Table 1 shows on which pitches of Šur scale are centered the five related āvāzs. The pitches in small letters are not stressed in the modal structure. Segāh and Navā scales are also included in Šur scale, but these two dastgāhs are not members of the Šur family, as their conclusion, contrary to other āvāzs, does not go back to the māya of Šur. In the radif, Šur begins in the upper octave of Šur (G), yet in practice, the āvāz are most often transposed one fifth below (D).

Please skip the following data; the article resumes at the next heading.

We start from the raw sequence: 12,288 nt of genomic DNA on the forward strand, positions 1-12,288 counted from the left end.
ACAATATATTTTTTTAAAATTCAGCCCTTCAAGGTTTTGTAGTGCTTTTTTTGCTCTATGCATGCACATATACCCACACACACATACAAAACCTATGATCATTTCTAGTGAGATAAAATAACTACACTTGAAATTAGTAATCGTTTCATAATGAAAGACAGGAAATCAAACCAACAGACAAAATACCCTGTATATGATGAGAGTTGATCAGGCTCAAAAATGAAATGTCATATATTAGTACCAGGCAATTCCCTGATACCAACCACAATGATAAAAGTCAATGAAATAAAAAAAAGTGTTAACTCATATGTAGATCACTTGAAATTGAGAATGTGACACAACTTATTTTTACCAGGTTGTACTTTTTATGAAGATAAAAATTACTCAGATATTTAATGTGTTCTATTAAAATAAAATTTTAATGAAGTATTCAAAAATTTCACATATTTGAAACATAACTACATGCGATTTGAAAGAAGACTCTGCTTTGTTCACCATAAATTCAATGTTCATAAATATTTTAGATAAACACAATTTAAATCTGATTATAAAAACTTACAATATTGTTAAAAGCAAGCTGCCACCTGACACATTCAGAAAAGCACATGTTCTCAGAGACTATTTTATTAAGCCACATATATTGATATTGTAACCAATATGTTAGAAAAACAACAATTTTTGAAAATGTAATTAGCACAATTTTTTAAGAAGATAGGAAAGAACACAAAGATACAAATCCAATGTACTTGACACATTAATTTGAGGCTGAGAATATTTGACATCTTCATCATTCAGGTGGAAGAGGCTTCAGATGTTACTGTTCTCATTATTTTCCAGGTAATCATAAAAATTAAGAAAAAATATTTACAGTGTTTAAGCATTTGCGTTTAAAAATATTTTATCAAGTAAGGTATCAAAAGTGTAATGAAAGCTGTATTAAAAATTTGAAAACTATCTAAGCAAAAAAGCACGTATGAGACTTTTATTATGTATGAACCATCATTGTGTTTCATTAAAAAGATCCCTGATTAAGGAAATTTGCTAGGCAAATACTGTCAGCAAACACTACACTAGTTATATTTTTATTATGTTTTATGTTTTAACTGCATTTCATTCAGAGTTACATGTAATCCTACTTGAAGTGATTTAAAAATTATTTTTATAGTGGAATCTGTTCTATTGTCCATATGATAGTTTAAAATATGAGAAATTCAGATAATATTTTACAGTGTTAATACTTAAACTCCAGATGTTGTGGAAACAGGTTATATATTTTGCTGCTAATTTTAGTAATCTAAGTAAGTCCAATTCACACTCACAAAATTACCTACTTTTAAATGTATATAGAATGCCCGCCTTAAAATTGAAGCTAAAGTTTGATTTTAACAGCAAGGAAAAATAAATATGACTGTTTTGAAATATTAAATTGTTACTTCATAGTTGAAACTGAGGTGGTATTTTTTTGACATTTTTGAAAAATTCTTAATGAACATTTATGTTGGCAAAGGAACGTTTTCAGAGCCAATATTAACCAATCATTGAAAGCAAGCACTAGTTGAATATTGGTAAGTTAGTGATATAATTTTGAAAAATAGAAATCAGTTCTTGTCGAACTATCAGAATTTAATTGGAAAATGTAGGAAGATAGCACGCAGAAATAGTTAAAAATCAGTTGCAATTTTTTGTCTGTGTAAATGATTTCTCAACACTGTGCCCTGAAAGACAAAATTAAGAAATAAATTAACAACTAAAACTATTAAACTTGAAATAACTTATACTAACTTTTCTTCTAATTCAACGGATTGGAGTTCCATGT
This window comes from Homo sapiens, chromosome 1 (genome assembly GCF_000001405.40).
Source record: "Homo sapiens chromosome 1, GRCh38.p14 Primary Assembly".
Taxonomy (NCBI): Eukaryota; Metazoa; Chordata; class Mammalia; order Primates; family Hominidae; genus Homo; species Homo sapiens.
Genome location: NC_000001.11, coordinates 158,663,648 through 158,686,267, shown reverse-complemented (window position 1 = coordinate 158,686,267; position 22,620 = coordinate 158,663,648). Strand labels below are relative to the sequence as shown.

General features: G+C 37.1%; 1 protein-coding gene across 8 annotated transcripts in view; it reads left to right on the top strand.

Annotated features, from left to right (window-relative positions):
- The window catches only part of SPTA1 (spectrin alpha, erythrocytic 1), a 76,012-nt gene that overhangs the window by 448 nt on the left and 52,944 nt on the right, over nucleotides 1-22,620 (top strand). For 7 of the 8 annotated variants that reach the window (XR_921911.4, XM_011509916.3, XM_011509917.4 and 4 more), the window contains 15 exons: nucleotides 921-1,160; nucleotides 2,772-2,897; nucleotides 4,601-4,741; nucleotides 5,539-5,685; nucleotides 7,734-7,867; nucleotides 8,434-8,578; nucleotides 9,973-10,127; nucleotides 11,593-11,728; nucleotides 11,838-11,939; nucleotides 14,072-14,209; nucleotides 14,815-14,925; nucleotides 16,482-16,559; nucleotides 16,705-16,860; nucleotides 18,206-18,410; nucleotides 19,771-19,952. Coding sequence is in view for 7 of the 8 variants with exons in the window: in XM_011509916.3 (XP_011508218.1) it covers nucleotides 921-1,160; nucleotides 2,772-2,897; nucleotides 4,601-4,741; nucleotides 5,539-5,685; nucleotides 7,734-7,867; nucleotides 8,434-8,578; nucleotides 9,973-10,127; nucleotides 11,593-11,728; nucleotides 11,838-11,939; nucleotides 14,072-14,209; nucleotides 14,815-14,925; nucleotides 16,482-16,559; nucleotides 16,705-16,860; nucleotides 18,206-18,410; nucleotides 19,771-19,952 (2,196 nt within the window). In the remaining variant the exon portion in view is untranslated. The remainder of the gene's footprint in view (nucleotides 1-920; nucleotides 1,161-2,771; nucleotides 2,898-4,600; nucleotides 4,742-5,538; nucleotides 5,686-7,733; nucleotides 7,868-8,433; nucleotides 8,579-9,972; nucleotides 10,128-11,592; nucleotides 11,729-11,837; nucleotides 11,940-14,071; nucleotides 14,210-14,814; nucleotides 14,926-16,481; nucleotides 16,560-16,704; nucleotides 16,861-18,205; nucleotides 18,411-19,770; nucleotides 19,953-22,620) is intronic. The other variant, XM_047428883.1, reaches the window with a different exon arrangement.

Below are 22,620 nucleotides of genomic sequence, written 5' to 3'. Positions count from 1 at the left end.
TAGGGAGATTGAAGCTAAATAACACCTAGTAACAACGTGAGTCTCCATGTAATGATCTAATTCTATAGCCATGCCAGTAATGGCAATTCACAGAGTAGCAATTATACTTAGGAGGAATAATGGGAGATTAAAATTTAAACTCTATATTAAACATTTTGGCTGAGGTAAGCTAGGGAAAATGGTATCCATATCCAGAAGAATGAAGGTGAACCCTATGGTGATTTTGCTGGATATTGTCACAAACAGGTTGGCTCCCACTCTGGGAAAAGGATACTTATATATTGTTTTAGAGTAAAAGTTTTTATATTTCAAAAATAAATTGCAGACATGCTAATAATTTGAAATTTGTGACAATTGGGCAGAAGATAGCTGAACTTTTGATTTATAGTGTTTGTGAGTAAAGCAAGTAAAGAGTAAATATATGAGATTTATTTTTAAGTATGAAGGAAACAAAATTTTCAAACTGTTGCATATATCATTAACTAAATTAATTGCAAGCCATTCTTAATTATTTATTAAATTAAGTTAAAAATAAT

The scale transcribed here in a relative pitch follows the usual tuning of tār and setār in Mirzā ʿAbd-Allāh’s radif (F c G C). On these instruments (Ḥosayn-qoli’s radif), Šur also is often performed on A (tuning D a G C). As a consequence of this transposition, the intervals are slightly different: A-C becomes one comma greater than G-B♭. On the Azerbaijani tār, Šur is played on G, but with the lower string tuned C. Other transpositions are possible on C or D. As a modal system (dastgāh), Šur does not display scale changes or significant modulations, but rather shift of the fundamental keynote (not-e šāhed), on which relies its related gušas and āvāzs.